MCGILL (CAN) — Scientists have discovered a bacterium in the Canadian High Arctic that thrives at -15º Celsius—temperatures nearly as cold as the surface of Mars.
The temperature in the permafrost on Ellesmere Island is the coldest ever reported for bacterial growth. The bacterium offers clues about some of the necessary preconditions for microbial life on both the Saturn moon Enceladus and Mars, where similar briny subzero conditions are thought to exist.
The team of researchers, led by Professor Lyle Whyte and postdoctoral fellow Nadia Mykytczuk, both from the department of natural resource sciences at McGill University, discovered Planococcus halocryophilus OR1 after screening about 200 separate High Arctic microbes looking for the microorganism best adapted to the harsh conditions of the Arctic permafrost.
PENN STATE (US) — The feeding behavior seen in mosquitoes carrying malaria may be an immune response, not the parasite’s manipulation of the insect’s activity for its own survival.
“Normally, after a female mosquito ingests a blood meal, she matures her eggs and does not take another one until the meal is digested,” says Lauren J. Cator, postdoctoral fellow in entomology at Penn State.
UC SANTA BARBARA (US) — Two compounds found in cinnamon may delay the onset of—or even ward off—the effects of Alzheimer’s disease.
New research shows the compounds—cinnamaldehyde and epicatechin—are showing some promise in preventing the development of the filamentous “tangles” found in the brain cells that characterize the disease.
Responsible for the assembly of microtubules in a cell, a protein called tau plays a large role in the structure of the neurons, as well as their function.
U. VIRGINIA (US) — A new target shows promise for treating deadly glioblastomas while avoiding many of the obstacles of previous efforts.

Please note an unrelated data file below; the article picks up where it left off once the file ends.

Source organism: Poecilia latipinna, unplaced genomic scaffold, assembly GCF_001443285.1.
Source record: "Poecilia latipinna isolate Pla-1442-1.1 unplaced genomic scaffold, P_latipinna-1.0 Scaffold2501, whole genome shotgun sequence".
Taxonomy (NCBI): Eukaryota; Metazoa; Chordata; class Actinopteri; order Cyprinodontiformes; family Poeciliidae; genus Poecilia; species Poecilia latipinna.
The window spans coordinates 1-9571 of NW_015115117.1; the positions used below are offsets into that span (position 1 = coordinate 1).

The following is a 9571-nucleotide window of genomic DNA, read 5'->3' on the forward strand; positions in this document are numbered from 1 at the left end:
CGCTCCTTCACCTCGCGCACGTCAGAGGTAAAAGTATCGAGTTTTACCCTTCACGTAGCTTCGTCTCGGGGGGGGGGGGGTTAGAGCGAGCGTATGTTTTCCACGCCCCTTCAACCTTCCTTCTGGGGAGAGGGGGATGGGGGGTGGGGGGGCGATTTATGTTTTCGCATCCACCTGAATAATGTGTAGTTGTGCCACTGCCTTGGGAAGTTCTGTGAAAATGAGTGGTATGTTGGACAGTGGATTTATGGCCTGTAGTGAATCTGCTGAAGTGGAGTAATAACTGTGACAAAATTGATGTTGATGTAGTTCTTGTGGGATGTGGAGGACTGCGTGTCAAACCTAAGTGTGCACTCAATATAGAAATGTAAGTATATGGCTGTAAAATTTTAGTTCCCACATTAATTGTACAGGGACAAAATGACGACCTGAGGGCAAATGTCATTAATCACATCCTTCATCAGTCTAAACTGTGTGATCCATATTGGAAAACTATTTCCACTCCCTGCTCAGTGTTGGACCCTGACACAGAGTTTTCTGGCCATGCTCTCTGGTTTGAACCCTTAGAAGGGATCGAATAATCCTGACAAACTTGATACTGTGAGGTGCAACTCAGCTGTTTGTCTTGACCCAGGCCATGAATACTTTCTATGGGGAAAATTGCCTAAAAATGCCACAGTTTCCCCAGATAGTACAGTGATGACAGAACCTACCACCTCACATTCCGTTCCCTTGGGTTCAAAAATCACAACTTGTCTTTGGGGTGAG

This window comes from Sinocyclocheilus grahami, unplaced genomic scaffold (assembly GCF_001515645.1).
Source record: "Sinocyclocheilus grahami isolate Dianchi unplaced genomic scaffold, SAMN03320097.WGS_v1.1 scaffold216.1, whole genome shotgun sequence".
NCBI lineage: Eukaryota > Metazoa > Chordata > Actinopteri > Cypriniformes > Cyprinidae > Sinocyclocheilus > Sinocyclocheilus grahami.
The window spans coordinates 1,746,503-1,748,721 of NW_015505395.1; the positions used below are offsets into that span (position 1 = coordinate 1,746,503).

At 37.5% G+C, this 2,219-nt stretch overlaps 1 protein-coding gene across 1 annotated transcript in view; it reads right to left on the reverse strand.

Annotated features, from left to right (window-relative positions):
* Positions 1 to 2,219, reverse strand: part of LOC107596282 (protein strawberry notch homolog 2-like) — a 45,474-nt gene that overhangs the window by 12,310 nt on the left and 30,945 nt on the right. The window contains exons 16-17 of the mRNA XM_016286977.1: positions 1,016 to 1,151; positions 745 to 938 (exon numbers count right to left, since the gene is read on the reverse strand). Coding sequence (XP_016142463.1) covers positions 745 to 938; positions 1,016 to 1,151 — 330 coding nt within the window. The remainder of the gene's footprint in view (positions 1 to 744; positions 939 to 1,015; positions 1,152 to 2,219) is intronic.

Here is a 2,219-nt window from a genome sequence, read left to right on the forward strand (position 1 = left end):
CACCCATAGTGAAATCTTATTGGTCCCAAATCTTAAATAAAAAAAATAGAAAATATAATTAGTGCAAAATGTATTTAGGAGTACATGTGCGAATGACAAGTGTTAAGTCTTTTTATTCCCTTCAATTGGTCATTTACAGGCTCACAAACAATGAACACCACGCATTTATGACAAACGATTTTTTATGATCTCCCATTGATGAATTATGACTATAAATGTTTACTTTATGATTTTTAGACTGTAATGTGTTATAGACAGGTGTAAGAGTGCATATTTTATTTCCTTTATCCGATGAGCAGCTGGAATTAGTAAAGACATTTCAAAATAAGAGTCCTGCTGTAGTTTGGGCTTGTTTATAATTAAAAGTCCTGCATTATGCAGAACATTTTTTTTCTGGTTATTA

Glioblastomas are the most common form of brain tumor in adults—and the most aggressive. Because of the way the tumors infiltrate the brain, spreading like ivy, they cannot be removed fully by surgery. There is no cure, and few patients survive more than two to three years even with aggressive treatment.
STANFORD (US) — Scientists have demonstrated a revolutionary electrically driven polariton laser that could significantly improve the efficiency of lasers.
The physics powering lasers has remained relatively unchanged through 50 years of use. The new system, however, makes use of the unique physical properties of bosons, subatomic particles that scientists have attempted to incorporate into lasers for decades.
“We’ve solidified our physical understanding, and now it’s time we think about how to put these lasers into practice,” says physicist Na Young Kim, a member of the Stanford University team, which was led by Yoshihisa Yamamoto, professor of electrical engineering and of applied physics. “This is an exciting era to imagine how this new physics can lead to novel engineering.”
U. ROCHESTER (US) — A brief test of a person’s ability to filter out visual movement—in this case, black and white bars moving across a screen—can predict IQ.
The test is the first purely sensory assessment to be strongly correlated with IQ and may provide a non-verbal and culturally unbiased tool for scientists seeking to understand neural processes associated with general intelligence.